Five people, including a Red Cross volunteer, were wounded in an attack on a convoy near the Myanmar-China border where battles have raged between government soldiers and ethnic insurgents.
Moe Kyaw Than, 45, a volunteer with the Myanmar Red Cross Society was shot when the convoy was fired upon despite bearing Red Cross logos. The government blamed rebel group the Myanmar National Democratic Alliance Army, which denied involvement.
"I had to keep reminding the driver not to drive too fast and to not be afraid."
A small convoy left Laukkai, the capital of Kokang Self-Administration Zone, after picking up about 200 people displaced by fighting along the Myanmar-China border.
They had been trapped since fighting started on February 9, between the Myanmar military and a rebel group called the Myanmar National Democratic Alliance Army.
The Myanmar Red Cross Society organised a mission to pick up some of them and I went as a photographer in a convoy of trucks, cars and a few motorbikes. The trucks and cars were emblazoned with Red Cross logos.
On the way back, after about an hour’s drive, we suddenly heard sounds of gunfire. It sounded like it was coming from miles away but the convoy stopped and waited. When the sound stopped about 30 minutes later, the convoy leader decided to proceed with the journey.
Within a few minutes, shots were fired again and I saw bullets hitting the road and rounds exploding in a valley bellow us. We were shocked because the Red Cross logos could clearly be seen.
The car at the front stopped. So did we. We got out of the car and took cover in a drain nearby. Some were hiding in the cars.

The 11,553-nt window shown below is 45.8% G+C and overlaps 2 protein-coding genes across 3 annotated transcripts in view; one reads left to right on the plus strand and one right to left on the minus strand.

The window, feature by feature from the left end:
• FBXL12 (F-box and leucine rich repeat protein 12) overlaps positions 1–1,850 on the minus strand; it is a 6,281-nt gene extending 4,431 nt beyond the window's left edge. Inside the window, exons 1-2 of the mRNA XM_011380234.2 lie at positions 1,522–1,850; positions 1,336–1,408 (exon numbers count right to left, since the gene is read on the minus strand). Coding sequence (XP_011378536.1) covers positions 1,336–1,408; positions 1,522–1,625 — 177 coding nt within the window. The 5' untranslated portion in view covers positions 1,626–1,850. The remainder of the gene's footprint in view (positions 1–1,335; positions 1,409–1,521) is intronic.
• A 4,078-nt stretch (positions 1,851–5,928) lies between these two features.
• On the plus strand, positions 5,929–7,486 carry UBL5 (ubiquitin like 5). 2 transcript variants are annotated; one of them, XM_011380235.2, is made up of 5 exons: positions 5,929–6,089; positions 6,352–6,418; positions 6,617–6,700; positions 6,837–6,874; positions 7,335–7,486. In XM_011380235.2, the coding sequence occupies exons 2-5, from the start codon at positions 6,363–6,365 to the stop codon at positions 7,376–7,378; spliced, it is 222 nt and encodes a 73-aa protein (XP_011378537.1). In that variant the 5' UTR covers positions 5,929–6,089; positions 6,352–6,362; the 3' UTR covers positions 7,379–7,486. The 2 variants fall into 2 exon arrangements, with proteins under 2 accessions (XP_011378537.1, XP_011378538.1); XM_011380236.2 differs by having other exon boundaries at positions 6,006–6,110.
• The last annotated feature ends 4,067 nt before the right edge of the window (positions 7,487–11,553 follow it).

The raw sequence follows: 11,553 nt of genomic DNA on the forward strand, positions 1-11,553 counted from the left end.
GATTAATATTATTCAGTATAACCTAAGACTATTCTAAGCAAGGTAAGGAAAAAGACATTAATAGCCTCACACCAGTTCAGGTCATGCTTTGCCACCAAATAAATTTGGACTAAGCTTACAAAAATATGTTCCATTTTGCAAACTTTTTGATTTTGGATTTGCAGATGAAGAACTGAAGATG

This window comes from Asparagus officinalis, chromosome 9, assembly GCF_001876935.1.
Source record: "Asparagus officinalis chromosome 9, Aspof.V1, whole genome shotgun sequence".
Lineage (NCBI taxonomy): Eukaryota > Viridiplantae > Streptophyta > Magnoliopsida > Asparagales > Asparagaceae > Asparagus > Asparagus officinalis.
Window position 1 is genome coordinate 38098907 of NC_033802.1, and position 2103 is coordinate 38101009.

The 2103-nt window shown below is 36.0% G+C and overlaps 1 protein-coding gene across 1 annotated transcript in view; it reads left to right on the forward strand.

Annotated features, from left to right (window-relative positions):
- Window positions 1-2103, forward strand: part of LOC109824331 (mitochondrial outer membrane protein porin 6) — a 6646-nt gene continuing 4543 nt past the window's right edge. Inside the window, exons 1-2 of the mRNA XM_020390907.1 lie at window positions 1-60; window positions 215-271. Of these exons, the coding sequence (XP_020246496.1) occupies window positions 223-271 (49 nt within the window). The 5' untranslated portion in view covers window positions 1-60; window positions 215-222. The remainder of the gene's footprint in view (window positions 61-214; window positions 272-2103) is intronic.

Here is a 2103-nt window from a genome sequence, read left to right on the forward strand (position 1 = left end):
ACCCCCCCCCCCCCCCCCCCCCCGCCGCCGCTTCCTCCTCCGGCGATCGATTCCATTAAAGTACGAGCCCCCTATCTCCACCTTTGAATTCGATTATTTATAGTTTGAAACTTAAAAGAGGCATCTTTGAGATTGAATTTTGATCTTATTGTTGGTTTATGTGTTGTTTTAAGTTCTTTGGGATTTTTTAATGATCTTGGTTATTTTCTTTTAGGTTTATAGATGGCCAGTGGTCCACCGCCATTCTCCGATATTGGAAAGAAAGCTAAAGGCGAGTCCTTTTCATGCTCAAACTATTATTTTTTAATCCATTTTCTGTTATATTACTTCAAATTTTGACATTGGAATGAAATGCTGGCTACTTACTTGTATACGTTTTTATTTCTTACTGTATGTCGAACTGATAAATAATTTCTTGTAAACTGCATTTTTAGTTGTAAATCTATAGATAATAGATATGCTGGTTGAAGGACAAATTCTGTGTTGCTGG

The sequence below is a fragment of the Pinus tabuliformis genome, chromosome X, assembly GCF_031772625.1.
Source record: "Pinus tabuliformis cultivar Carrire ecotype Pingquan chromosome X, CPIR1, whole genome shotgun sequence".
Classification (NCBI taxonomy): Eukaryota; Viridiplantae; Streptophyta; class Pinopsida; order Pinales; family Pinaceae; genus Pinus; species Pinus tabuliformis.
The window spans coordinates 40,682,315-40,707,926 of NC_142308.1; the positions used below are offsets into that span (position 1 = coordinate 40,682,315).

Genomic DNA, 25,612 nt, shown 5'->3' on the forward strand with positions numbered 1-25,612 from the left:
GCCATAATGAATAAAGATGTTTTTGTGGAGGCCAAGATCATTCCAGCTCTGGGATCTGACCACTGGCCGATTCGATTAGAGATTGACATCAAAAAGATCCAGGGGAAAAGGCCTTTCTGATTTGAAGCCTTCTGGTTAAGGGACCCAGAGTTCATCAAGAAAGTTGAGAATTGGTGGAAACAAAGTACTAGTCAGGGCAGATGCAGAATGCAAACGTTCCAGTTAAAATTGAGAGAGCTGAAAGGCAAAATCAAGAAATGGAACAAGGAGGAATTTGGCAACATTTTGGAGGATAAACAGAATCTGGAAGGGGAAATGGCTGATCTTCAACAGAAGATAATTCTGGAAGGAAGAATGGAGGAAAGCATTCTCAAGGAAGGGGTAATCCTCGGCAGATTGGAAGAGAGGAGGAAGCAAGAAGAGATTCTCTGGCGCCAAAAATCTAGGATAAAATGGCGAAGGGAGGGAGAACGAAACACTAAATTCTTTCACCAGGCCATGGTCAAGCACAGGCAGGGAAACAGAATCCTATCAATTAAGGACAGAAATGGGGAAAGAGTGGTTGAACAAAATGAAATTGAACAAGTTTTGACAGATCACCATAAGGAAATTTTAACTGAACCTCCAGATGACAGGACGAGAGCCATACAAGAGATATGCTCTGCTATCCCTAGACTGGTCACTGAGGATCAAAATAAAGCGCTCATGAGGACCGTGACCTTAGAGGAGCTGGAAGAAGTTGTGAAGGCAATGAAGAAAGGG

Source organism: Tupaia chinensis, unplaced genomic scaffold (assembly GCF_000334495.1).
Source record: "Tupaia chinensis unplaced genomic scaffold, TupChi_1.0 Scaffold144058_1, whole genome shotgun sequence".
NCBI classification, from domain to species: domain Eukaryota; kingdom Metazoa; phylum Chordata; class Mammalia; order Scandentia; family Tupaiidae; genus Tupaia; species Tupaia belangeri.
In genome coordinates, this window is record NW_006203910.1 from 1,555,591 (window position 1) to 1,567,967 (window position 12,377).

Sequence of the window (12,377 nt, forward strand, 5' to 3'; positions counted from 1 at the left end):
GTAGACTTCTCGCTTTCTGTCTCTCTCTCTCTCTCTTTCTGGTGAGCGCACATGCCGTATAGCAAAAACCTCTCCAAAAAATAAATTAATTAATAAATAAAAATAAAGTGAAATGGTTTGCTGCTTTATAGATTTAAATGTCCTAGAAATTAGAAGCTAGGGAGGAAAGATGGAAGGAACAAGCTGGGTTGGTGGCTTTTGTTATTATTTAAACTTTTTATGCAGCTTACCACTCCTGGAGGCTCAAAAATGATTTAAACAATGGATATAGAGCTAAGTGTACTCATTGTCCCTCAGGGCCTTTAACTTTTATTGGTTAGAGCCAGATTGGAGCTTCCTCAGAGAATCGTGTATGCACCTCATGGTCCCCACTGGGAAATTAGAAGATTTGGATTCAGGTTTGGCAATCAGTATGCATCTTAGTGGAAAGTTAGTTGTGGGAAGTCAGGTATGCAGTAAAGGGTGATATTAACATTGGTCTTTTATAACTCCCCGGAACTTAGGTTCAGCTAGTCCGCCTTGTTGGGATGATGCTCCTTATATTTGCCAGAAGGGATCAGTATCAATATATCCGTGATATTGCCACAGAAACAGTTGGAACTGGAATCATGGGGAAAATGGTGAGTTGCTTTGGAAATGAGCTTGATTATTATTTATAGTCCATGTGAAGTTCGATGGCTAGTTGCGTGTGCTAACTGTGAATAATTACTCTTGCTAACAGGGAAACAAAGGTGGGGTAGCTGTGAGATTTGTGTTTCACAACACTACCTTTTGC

That's when we heard that a volunteer - Moe Kyaw Than - and a driver had been wounded.
When I went over to take some pictures, Moe Kyaw Than asked for help.
I was wearing a bulletproof jacket and another photographer also had protection, so we put our cameras on the ground and carried him to safety.
A few others then helped to get him into the vehicle.
The shooting stopped after a couple minutes but we kept hiding, because we didn't know if they would start shooting again. After about half an hour we decided to leave the place.
Moe Kyaw Than was moaning in pain. From time to time, he would whisper about how much it hurts. There was blood on his grey shirt and the Red Cross apron.
The wounded man was in the same car as me so I shot some more pictures while we drove away.
Luckily, I had hostile environment training and I remember the trainer telling me that more journalists are killed by car crashes than bullets during wars. So I had to keep reminding the driver not to drive too fast and to not be afraid.
When we arrived in the town of Lashio Moe Kyaw Than was taken to the hospital, where he is being treated for his injuries.